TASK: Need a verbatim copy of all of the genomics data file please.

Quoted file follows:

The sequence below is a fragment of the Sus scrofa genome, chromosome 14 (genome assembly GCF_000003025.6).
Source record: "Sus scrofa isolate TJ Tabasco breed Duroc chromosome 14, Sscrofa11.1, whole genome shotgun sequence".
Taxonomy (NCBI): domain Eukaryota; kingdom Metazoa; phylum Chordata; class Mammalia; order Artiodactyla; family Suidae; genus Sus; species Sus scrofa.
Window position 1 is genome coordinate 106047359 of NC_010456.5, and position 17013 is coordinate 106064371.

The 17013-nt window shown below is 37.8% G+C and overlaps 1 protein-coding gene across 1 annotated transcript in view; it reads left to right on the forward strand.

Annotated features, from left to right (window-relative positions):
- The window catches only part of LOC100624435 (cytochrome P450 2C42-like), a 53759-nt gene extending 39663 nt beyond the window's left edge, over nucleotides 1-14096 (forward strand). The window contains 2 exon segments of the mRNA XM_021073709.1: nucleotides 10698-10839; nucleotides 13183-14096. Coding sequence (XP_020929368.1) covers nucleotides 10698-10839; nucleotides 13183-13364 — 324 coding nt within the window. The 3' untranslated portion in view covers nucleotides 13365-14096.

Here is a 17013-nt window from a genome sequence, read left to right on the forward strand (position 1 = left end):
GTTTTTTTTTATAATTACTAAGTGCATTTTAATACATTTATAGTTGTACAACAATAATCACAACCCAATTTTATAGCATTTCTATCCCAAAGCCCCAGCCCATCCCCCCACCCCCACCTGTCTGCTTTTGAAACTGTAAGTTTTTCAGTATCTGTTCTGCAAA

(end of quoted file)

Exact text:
The sequence below is a fragment of the Sus scrofa genome, chromosome 14 (genome assembly GCF_000003025.6).
Source record: "Sus scrofa isolate TJ Tabasco breed Duroc chromosome 14, Sscrofa11.1, whole genome shotgun sequence".
Taxonomy (NCBI): domain Eukaryota; kingdom Metazoa; phylum Chordata; class Mammalia; order Artiodactyla; family Suidae; genus Sus; species Sus scrofa.
Window position 1 is genome coordinate 106047359 of NC_010456.5, and position 17013 is coordinate 106064371.

The 17013-nt window shown below is 37.8% G+C and overlaps 1 protein-coding gene across 1 annotated transcript in view; it reads left to right on the forward strand.

Annotated features, from left to right (window-relative positions):
- The window catches only part of LOC100624435 (cytochrome P450 2C42-like), a 53759-nt gene extending 39663 nt beyond the window's left edge, over nucleotides 1-14096 (forward strand). The window contains 2 exon segments of the mRNA XM_021073709.1: nucleotides 10698-10839; nucleotides 13183-14096. Coding sequence (XP_020929368.1) covers nucleotides 10698-10839; nucleotides 13183-13364 — 324 coding nt within the window. The 3' untranslated portion in view covers nucleotides 13365-14096.

Here is a 17013-nt window from a genome sequence, read left to right on the forward strand (position 1 = left end):
GTTTTTTTTTATAATTACTAAGTGCATTTTAATACATTTATAGTTGTACAACAATAATCACAACCCAATTTTATAGCATTTCTATCCCAAAGCCCCAGCCCATCCCCCCACCCCCACCTGTCTGCTTTTGAAACTGTAAGTTTTTCAGTATCTGTTCTGCAAA